Backsliding in Burma and Malaysia?

Troubling signs call into question recent reforms in Burma and Malaysia. Luke Hunt explains.

Malaysia and Burma remain poles apart in most aspects of life—religion, ethnicity, and politics—but where they seem more akin in recent times has been in trying to improve relations with the West while introducing much needed reforms at home.

Those reforms have been welcomed by the people of both countries and the international community but it remains a difficult process with Malaysia again raising fears of a revival of media oppression and Burma living up to its past with the detention of  political activists.

Reporters San Frontiers (RSF) said it was disturbed to learn that the well-known Malaysian blogger Syed Abdullah Hussein Al-Attas is being held under the Official Secrets Act following complaints by 30 people about controversial posts which were apparently unflattering about the Sultan of Johor.

Another woman, who was with him, is also being held.

The posts about the Crown Prince of Johor Tunku Ismail Sultan Ibrahim have been described as provocative, insulting and seditious. There were also claims that confidential documents were posted by Syed Abdullah, whose followers say he enjoys paranormal powers.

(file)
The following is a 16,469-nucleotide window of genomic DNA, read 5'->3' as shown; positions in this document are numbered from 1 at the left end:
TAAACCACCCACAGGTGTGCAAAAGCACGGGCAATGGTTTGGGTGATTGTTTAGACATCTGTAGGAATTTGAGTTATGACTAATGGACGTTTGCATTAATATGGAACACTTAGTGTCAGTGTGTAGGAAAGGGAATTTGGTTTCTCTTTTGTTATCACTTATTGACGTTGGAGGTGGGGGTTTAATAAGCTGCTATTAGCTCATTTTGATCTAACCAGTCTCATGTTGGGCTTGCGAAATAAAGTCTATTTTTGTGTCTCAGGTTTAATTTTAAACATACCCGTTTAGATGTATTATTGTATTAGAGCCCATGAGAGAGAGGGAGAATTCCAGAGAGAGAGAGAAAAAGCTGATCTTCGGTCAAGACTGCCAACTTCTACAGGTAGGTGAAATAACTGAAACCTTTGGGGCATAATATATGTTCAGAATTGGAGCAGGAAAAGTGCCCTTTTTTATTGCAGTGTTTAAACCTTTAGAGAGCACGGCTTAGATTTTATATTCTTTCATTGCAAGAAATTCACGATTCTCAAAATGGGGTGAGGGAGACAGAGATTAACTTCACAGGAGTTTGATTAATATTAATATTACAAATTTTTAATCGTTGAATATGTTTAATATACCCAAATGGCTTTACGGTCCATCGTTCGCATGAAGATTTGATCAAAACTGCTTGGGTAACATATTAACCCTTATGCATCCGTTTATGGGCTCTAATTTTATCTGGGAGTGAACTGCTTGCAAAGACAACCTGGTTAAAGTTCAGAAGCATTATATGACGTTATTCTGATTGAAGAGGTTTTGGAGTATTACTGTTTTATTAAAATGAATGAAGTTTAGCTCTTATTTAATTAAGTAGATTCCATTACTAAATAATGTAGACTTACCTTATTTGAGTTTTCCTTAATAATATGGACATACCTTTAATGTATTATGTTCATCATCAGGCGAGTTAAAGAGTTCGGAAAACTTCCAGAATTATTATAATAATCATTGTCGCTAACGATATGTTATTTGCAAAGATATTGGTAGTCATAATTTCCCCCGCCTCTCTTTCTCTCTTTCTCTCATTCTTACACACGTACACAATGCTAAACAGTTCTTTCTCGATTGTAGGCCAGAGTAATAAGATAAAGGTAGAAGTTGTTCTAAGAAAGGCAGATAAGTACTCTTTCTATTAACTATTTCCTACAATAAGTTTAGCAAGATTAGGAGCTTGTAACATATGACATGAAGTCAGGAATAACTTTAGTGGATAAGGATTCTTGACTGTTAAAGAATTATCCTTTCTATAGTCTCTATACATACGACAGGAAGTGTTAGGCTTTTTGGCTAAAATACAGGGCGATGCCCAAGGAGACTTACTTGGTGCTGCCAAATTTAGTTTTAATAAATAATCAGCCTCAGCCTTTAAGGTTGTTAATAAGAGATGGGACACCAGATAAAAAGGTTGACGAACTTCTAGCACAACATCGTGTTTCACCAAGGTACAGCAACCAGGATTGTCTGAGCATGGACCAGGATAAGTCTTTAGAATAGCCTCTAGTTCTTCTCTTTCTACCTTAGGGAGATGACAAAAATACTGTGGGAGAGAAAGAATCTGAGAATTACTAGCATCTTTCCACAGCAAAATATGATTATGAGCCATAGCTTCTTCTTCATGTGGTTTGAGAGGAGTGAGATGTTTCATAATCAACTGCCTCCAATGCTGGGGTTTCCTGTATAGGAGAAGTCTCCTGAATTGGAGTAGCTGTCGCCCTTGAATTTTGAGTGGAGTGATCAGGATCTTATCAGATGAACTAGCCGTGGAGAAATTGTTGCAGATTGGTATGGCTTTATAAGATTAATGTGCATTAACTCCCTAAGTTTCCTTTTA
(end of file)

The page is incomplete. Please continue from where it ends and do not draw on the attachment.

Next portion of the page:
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“Syed Abdullah’s arrest is unacceptable,” RSF said. “Why was the complaint filed by 30 people and not the person targeted in the posts? Why did the authorities think it was necessary to detain two people because of what appears in reality to be nothing more than an ordinary defamation suit?”

In Burma, the arrests came near the 50th anniversary of the July 7, 1962, military crackdown against students, ordered by Gen Ne Win. The generals had seized power four months earlier and on July 8, the army blew up the student union building in Rangoon University.

The final death toll was not known but dozens of students were believed to have perished.

Activists said the detentions over the weekend were proof that the country’s government remains a repressive regime despite the widely praised reforms augmented by President Thein Sein.

The students were freed with authorities saying the arrests followed a “misunderstanding” but this simply indicated they should never have been detained in the first place.

Unfair and wrongful arrests remain an issue across the 10-members of the Association of South East Asian Nations (ASEAN) and their strictly observed policy of non-interference in a neighbor’s affairs ensures any international response to this type of detention is limited.

But as ASEAN continues to open its borders and markets in anticipation of a fully integrated economic community by 2015 numbering half-a-billion people, such arrests should raise alarm bells across a region that hopes to be seen as genuine force to be respected and reckoned with on the international political stage.